# Hyperbola-locus of P equidist from asymptotes and x-axis?

• February 27th 2009, 05:28 AM
Hyperbola-locus of P equidist from asymptotes and x-axis?
A hyperbola of the form
$\frac{x^2}{\alpha}-\frac{y^2}{\beta}=1$
has asymptotes with equation $y^2=m^2 x^2$ and passes through the point (a,0). Find an equation of the hyperbola in terms of x, y, a and m.
Ans:
$\frac{x^2}{a^2}-\frac{y^2}{a^2 m^2}=1$
A point P on this hyperbola is equidistant from one of its asymptoes and the x-axis. Prove that, for all values of m, P lies on the curve with equation
$(x^2-y^2)^2=4x^2 (x^2-a^2)$
• February 27th 2009, 04:33 PM
ThePerfectHacker
Quote:

A hyperbola of the form
$\frac{x^2}{\alpha}-\frac{y^2}{\beta}=1$
has asymptotes with equation $y^2=m^2 x^2$ and passes through the point (a,0). Find an equation of the hyperbola in terms of x, y, a and m.
Ans:
$\frac{x^2}{a^2}-\frac{y^2}{a^2 m^2}=1$
A point P on this hyperbola is equidistant from one of its asymptoes and the x-axis. Prove that, for all values of m, P lies on the curve with equation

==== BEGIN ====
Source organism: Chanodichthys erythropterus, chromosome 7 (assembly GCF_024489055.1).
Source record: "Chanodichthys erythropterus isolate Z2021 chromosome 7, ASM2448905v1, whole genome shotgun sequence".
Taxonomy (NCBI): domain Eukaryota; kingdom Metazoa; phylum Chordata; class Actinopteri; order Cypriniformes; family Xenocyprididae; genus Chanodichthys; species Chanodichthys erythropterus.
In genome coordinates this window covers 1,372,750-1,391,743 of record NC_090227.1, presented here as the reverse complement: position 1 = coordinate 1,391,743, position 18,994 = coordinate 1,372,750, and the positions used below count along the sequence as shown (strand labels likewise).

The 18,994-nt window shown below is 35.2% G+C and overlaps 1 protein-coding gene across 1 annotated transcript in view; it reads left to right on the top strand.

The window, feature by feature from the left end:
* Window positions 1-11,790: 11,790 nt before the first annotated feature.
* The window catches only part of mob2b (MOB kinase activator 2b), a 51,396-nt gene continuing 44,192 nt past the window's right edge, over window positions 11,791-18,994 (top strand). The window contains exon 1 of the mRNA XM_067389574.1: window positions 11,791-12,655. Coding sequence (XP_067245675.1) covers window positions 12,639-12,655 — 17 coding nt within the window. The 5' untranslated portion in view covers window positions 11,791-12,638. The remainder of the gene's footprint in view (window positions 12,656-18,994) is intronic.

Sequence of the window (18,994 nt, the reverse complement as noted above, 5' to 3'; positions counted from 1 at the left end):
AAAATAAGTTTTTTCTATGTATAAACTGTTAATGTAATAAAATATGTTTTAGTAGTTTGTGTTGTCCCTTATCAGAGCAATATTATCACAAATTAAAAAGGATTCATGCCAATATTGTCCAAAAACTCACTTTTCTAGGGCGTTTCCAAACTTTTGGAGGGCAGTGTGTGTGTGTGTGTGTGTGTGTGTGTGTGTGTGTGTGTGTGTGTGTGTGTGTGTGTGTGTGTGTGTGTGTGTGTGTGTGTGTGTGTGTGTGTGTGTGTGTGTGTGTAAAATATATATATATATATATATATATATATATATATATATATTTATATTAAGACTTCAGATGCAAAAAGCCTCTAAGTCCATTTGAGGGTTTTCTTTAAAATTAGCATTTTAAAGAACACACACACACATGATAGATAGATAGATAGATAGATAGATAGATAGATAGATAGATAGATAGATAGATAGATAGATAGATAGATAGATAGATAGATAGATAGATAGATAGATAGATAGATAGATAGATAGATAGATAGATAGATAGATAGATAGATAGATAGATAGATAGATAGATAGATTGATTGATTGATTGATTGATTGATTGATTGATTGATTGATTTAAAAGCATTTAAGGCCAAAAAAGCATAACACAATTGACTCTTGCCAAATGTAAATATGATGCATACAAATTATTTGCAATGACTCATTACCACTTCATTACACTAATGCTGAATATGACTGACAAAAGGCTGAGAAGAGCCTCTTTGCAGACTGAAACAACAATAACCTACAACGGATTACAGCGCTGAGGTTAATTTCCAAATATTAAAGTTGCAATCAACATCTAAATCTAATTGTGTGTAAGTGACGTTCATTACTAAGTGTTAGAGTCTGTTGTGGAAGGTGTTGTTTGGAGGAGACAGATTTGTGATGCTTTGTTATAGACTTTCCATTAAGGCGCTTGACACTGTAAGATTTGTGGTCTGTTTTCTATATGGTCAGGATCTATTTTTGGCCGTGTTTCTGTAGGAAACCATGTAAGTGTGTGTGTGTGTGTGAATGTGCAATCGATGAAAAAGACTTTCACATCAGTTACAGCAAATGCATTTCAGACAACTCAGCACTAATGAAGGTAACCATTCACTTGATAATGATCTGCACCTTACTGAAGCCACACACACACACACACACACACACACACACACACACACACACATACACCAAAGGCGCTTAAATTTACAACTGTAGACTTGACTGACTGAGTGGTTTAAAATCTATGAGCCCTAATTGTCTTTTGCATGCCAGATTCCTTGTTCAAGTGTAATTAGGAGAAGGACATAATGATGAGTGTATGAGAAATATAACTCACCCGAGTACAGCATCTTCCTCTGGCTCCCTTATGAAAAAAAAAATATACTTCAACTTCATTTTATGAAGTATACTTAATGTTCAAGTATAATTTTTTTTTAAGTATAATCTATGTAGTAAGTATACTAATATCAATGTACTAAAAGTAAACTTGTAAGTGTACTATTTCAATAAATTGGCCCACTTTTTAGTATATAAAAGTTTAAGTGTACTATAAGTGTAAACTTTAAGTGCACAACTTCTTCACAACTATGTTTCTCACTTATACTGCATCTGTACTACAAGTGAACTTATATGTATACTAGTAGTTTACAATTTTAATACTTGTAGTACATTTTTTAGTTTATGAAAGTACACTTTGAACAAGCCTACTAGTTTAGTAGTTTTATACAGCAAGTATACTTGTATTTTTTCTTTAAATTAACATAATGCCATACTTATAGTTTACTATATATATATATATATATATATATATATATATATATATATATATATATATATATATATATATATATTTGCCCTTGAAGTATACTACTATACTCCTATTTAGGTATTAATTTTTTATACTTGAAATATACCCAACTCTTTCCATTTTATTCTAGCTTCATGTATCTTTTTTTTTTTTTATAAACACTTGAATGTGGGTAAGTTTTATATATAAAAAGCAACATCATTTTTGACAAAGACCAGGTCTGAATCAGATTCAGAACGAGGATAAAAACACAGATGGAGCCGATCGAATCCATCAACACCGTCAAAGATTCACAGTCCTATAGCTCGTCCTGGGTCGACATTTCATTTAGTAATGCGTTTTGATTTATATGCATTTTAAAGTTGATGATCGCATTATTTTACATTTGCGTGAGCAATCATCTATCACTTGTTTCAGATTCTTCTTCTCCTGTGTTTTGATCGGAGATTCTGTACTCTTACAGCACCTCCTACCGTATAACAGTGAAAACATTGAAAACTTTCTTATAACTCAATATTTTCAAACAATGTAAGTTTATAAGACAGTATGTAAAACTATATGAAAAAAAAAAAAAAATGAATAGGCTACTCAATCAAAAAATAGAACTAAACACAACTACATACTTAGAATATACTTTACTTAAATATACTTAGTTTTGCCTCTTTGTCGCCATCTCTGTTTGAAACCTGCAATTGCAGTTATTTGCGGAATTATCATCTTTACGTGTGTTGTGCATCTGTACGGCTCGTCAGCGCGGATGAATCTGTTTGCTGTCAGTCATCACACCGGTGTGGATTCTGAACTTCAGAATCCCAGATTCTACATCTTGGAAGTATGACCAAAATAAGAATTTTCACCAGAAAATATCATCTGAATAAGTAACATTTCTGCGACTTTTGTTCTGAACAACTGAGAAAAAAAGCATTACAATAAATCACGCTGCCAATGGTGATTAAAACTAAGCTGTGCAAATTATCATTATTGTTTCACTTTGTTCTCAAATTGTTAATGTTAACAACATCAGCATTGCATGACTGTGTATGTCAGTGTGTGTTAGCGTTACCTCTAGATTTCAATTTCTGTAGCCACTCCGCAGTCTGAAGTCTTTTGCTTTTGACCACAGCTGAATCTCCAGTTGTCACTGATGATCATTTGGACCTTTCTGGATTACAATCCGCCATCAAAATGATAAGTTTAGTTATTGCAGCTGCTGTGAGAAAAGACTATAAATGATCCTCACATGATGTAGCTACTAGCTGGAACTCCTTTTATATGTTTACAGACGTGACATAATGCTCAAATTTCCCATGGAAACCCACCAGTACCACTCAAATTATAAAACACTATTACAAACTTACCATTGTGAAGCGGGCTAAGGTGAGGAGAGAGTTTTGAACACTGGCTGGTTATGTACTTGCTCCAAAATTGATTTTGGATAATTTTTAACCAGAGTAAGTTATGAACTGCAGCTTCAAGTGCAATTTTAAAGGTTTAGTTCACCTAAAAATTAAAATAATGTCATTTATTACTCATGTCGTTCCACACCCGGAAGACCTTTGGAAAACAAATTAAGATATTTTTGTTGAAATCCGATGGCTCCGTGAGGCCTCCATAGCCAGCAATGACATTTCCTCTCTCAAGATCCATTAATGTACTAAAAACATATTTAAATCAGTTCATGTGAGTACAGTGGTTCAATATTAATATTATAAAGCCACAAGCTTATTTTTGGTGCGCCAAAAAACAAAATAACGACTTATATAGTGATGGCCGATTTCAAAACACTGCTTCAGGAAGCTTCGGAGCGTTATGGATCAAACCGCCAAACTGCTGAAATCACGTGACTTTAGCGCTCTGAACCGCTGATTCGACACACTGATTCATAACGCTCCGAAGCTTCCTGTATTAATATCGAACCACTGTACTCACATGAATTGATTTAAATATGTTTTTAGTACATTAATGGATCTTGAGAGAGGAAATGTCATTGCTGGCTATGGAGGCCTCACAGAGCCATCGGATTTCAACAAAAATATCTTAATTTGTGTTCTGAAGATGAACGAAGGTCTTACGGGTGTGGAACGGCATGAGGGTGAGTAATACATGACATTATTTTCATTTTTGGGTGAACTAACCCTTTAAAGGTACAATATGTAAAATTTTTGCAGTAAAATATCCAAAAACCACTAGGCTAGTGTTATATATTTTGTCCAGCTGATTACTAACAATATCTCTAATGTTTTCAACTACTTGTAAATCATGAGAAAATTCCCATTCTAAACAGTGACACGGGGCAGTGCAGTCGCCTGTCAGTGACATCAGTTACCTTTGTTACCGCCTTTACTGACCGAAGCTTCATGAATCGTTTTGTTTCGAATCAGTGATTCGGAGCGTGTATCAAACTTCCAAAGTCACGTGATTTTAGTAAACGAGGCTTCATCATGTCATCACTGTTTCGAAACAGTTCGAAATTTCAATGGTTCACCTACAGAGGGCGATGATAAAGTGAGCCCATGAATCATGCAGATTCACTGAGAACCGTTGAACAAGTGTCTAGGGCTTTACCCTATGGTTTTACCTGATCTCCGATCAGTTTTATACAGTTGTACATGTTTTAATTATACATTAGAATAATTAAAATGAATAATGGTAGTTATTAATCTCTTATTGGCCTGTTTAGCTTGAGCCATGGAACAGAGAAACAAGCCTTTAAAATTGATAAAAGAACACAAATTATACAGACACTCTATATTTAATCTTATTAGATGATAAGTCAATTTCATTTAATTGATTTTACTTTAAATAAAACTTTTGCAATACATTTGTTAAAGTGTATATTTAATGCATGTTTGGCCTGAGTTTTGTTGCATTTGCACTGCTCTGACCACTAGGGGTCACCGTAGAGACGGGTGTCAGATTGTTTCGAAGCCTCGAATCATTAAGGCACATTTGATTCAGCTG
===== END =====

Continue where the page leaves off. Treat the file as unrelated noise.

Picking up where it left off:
$(x^2-y^2)^2=4x^2 (x^2-a^2)$
The asymptotes of $\frac{x^2}{\alpha} - \frac{y^2}{\beta} = 1$ can be obtained by solving $\frac{x^2}{\alpha} - \frac{y^2}{\beta} = 0 \implies y^2 = \frac{\beta}{\alpha}x^2$.
Therefore, $m^2 = \frac{\beta}{\alpha} \implies \beta = \alpha m^2$.
Now the hyperbola passes through $(a,0)$, therefore $\frac{a^2}{\alpha} = 1 \implies \alpha = a^2 \implies \beta = a^2 m^2$.
The $P = (x_0,y_0)$ lie in the first quadrant, and the asympote be $y=mx$.
The distance between $P$ and the asymptote is $\frac{|y_0 - mx_0|}{\sqrt{1+m^2}}$.
The distance between $P$ and the x-axis is $x_0$.
Thus, we want, $\frac{|y_0 - mx_0|}{\sqrt{1+m^2}} = x_0 \implies (y_0 - mx_0)^2 = x_0^2 (1+m^2)$.